In recent decades Bengaluru has experienced a seismic societal shift, predominantly due to the endless job opportunities presented by computer software and back-office services. The population grew by nearly forty percent to 5.7 million in the decade ending in 2001, and is now approaching eight and a half million. By late 2007 every fifth city resident hailed from a different state and Bengaluru‘s software industry had become a US$8 billion behemoth.

Many locals blame IT professionals for skyrocketing living costs, choking pollution and the rise of a liberal, West-leaning bar and disco culture, not to mention traffic jams, regular power failures and crippling seasonal water shortages. In addition, due to higher salaries and bright futures, IT professionals are favoured in the competitive marriage market, creating further tension.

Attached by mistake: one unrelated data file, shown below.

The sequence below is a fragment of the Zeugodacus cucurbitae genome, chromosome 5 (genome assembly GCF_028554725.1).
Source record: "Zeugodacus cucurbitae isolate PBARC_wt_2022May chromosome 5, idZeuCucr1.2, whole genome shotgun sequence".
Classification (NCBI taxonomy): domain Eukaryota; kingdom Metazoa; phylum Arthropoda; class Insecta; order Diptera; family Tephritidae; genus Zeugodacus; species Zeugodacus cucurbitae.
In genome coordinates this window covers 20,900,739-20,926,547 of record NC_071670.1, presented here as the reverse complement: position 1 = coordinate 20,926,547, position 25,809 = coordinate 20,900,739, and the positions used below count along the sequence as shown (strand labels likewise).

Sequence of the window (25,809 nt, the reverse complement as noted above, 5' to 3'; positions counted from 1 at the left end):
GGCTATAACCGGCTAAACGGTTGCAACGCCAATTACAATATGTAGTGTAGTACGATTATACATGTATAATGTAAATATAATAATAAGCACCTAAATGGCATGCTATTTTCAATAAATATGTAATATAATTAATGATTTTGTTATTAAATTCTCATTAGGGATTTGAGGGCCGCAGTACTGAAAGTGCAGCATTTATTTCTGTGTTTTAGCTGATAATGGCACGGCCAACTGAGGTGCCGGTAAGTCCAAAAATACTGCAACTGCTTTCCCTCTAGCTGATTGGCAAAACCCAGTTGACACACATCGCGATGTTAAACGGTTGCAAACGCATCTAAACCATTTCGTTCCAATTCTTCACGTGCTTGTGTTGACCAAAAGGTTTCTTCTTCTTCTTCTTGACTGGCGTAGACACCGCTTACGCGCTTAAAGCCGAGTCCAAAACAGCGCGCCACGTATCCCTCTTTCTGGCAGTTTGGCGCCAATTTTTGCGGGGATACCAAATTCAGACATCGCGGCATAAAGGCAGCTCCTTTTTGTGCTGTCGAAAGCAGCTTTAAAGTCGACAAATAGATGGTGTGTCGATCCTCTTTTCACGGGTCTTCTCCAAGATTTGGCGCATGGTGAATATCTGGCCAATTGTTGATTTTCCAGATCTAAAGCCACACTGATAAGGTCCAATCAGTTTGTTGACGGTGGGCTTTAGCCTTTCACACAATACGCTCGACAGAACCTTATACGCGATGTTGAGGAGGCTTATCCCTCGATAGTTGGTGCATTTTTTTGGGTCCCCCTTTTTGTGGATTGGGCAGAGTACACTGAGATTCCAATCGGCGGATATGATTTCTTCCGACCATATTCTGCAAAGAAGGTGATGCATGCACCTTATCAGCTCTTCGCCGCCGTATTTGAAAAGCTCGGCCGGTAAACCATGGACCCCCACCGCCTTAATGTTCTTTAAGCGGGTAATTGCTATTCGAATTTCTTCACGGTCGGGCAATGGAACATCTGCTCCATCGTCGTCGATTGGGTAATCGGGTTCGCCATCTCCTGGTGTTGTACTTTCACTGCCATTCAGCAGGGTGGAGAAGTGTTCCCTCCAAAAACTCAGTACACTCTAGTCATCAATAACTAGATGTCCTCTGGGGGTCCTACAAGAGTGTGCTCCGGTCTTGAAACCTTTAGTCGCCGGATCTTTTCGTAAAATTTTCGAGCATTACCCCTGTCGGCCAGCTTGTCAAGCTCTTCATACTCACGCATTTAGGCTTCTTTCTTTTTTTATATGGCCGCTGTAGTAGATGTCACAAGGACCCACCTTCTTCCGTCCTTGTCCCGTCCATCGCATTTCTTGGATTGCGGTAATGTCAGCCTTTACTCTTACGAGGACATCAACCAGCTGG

Yet hope springs eternal. After more than two decades of hand-wringing and debate, the first section of a much-needed subway system – known locally as the metrorail – has opened and started to alleviate the city’s infamous traffic jams. The international airport, opened in 2008, facilitates the smooth passage of tourists and business visitors alike. Longtime residents may never regain their urban idyll, but with compromise and elbow grease Bengaluru may yet inspire civic pride.

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